"About 1 in 10 US babies is born early. Pregnancy usually lasts about 40 weeks, and any delivery before 37 weeks is considered preterm. The costs to children and their families — financially, emotionally and in long-term health effects — can be great.
According to the Centers for Disease Control and Prevention, babies born premature, especially before 32 weeks, are at higher risk of vision and hearing problems, cerebral palsy and death. The best way to avoid these costs would be to prevent early births in the first place."
Curiously, during March and April this year, while most of the world enforced more or less strict stay-at-home orders, premature births plummeted by 90% in Denmark7 and 73% in Ireland,8 and nearly halved in Canada.9
Dr. Roy Philip, a neonatologist at University Maternity Hospital Limerick in Ireland, told the Deccan Herald10 he's "never seen anything like these numbers" in his two-decade career.
Unusual reductions have also been reported in other countries, including Australia, the Netherlands and the U.S. The Vanderbilt Children's Hospital in Nashville, Tennessee, for example, had about 20% fewer preemies than is typical for March.11 As noted in the Irish study, posted on the preprint server medRxiv June 5, 2020:12
"An unprecedented reduction in [preterm birth] PTB of [very low birth weight] infants was observed in one health region of Ireland during the COVID-19 lockdown. Potential determinants of this unique temporal trend reside in the summative socio-environmental impact of the COVID-19 dictated lockdown.
Our findings, if mirrored in other regions that have adopted similar measures to combat the pandemic, demonstrate the potential to evaluate these implicated interdependent behavioral and socio-environmental modifiers to positively influence PTB rates globally."
Why Have Premature Births Dropped?
It's still not known why the premature birth rate has dropped so dramatically. Doctors discussing the issue on social media13 with their associates have brought up the possibility that it might be because pregnant women have had more rest and less work stress.
While one can hardly say the pandemic has brought a general reduction in stress — quite the opposite — pregnant women may still have felt greater than normal support from family members.
Perhaps they got greater amounts of sleep. Staying at home may also have protected them against infections in general, which can increase your risk of pregnancy complications. Other possibilities include a significant reduction in air pollution.
Could It Be Related to Fewer Maternal Vaccinations?
One factor that has not been openly addressed is the reduction in maternal vaccinations. While I've not been able to locate any statistics on maternal vaccination rates before and during the pandemic, it seems reasonable to assume that many may not have gotten otherwise routine vaccinations for the simple fact that non-emergency medical appointments were, in many areas, during certain timeframes, canceled.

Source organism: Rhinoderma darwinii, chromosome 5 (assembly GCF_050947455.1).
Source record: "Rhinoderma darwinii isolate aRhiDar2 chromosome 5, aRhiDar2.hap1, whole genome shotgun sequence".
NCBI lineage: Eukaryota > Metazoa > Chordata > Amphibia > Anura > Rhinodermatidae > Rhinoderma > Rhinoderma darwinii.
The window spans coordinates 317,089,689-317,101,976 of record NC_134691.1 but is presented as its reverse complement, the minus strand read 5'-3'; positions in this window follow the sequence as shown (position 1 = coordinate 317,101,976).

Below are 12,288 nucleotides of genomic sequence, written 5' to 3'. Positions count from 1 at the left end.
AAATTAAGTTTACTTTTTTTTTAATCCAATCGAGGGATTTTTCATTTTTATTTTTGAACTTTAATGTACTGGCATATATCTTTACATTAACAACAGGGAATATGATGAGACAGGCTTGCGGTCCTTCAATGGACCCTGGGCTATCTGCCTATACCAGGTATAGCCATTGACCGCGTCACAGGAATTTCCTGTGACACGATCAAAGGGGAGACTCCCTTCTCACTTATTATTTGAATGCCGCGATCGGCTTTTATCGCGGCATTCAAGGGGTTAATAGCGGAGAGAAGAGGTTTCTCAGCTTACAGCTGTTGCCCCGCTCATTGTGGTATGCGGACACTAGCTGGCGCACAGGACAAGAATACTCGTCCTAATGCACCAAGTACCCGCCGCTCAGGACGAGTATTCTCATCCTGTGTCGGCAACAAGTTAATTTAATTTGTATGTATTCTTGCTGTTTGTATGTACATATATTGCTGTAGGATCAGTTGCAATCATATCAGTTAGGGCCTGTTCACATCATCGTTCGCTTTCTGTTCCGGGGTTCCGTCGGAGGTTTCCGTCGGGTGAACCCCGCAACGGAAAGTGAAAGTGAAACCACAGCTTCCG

Health officials have also expressed worry about dropping childhood vaccination rates during the pandemic,14 so it's likely (but not confirmed) that maternal vaccination rates have declined as well. In California, for example, childhood immunization rates plunged by 40% in the weeks after the first lockdown orders went into effect.15
While the scientific evidence is far from conclusive, some studies suggest maternal vaccinations might raise the risk of preterm birth. One such study,16 published in the journal Pharmacy World & Science in 2007, found it raised the risk by anywhere from 4% to 25%, or 14% on average. According to this paper:17
"Data mining had indicated that maternal vaccination (among other factors) might be related to preterm birth. The following regression analysis showed that, the women who reported being vaccinated shortly before or during gestation had a slightly higher risk of giving preterm birth (O.R. = 1.14; 95% CI 1.04–1.25) as compared to the non-vaccinated group.
Whether the association between maternal vaccination and the risk for preterm birth found here is causal or not deserves further studies. Data mining, especially with additional refinements, may be a valuable and very efficient tool to screen large databases for relevant information which can be used in clinical and public health research."